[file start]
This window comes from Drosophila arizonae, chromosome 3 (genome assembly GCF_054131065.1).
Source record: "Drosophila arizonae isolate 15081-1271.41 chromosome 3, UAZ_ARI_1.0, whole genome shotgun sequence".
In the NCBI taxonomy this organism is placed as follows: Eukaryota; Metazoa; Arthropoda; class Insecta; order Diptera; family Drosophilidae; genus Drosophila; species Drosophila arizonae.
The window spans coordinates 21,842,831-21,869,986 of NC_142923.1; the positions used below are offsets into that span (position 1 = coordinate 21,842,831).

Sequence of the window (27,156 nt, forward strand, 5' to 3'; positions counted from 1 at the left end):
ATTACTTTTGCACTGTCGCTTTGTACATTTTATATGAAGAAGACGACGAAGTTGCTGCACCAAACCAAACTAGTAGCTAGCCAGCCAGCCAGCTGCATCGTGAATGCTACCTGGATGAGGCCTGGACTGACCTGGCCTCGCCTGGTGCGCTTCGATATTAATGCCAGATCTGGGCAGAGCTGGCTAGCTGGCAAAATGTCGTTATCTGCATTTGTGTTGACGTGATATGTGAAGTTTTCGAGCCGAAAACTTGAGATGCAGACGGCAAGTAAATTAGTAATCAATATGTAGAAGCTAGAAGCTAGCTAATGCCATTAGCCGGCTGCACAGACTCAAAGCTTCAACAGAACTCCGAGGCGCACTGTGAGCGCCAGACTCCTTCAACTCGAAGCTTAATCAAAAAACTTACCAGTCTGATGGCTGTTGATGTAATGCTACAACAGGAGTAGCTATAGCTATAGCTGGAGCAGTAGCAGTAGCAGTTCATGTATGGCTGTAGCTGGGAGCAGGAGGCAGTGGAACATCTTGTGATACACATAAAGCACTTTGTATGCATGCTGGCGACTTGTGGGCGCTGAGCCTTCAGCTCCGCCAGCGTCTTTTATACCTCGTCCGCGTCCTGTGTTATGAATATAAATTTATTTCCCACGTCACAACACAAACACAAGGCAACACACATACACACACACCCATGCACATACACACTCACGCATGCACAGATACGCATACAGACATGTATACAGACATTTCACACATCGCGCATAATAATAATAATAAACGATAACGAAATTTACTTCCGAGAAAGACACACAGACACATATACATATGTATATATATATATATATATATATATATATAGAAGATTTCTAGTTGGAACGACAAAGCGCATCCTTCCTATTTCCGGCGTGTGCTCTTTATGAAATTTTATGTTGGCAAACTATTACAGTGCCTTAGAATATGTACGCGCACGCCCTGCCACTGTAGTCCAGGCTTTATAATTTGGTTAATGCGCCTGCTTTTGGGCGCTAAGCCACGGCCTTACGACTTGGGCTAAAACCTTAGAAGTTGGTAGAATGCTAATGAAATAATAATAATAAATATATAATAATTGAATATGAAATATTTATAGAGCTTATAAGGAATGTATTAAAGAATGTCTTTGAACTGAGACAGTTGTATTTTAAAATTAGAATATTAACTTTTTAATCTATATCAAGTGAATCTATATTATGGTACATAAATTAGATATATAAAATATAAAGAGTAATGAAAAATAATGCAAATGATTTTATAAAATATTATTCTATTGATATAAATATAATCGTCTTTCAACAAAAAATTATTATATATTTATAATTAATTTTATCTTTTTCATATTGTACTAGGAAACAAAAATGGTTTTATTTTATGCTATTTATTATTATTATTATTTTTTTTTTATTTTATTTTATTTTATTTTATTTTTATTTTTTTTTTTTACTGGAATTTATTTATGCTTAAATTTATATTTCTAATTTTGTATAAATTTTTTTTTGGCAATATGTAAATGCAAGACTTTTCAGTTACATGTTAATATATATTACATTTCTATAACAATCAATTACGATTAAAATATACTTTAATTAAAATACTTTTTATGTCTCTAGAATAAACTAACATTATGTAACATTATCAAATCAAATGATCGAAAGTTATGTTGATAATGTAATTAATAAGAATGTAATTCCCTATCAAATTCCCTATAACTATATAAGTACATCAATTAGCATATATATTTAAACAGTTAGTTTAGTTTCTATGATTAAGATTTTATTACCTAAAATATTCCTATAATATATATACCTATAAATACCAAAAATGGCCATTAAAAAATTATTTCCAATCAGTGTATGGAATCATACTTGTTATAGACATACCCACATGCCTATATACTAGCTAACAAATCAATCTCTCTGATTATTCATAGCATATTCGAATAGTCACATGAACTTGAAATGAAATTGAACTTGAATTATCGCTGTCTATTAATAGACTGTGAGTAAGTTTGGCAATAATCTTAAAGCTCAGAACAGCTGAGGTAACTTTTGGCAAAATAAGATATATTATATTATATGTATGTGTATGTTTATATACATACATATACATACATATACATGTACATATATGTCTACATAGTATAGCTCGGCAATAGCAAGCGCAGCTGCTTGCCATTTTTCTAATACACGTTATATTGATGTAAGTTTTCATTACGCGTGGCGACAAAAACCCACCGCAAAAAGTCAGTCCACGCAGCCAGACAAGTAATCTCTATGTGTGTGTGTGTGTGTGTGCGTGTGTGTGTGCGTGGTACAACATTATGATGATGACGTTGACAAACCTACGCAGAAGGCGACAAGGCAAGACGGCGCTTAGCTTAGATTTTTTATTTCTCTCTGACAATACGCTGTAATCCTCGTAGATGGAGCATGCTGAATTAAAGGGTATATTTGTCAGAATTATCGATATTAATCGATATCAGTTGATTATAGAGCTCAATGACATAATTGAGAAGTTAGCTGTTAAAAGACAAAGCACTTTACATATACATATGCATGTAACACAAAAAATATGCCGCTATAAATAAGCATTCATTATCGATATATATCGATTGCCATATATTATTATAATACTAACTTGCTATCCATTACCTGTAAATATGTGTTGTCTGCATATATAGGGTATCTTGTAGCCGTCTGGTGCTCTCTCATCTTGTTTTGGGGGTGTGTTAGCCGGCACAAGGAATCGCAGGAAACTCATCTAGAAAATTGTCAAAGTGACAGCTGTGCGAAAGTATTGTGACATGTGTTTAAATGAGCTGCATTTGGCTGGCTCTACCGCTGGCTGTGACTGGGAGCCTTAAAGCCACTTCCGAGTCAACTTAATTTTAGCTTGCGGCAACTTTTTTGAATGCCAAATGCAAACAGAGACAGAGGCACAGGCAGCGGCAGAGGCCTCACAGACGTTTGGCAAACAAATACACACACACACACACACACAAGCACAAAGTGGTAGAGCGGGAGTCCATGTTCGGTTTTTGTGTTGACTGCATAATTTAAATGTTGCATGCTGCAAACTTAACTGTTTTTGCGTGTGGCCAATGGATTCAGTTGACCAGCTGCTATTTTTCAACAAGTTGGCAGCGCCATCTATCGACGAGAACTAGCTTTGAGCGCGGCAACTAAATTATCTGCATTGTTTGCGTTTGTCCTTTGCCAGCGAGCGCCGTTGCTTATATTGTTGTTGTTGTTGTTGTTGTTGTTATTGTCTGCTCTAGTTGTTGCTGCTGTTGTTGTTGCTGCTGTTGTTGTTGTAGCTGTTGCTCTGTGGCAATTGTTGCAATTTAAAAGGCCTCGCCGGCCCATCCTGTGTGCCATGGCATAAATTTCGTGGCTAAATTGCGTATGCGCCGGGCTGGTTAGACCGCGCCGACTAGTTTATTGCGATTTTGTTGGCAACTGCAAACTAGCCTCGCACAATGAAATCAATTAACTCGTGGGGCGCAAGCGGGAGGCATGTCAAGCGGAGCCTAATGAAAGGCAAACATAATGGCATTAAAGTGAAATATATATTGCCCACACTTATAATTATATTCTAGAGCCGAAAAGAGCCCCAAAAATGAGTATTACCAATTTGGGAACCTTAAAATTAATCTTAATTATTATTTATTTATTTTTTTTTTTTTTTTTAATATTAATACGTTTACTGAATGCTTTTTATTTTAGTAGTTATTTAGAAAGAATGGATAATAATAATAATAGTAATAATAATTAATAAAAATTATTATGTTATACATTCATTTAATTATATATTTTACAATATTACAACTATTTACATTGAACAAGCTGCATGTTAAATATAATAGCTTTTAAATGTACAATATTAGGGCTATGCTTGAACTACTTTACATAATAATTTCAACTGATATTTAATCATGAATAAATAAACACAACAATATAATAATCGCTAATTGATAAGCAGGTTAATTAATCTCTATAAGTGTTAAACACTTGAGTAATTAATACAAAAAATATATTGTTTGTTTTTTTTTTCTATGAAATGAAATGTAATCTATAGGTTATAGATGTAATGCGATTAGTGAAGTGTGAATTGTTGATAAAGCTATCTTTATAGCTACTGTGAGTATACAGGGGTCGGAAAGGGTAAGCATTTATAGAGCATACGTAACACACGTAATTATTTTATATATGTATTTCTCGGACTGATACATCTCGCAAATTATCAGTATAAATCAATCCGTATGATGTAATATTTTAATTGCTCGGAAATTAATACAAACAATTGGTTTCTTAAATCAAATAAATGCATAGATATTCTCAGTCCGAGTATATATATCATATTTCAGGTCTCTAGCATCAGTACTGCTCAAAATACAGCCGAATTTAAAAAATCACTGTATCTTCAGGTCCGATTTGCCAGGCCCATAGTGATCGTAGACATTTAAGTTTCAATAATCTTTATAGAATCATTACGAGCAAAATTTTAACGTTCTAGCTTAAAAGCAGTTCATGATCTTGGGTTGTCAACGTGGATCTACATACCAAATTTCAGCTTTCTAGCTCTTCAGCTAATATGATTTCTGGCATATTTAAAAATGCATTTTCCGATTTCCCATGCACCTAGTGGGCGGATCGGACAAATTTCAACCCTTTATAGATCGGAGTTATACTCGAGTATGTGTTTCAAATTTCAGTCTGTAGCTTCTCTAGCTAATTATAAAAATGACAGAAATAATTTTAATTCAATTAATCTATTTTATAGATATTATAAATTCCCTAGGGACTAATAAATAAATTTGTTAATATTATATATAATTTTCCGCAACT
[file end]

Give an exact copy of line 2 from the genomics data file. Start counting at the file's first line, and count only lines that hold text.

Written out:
Source record: "Drosophila arizonae isolate 15081-1271.41 chromosome 3, UAZ_ARI_1.0, whole genome shotgun sequence".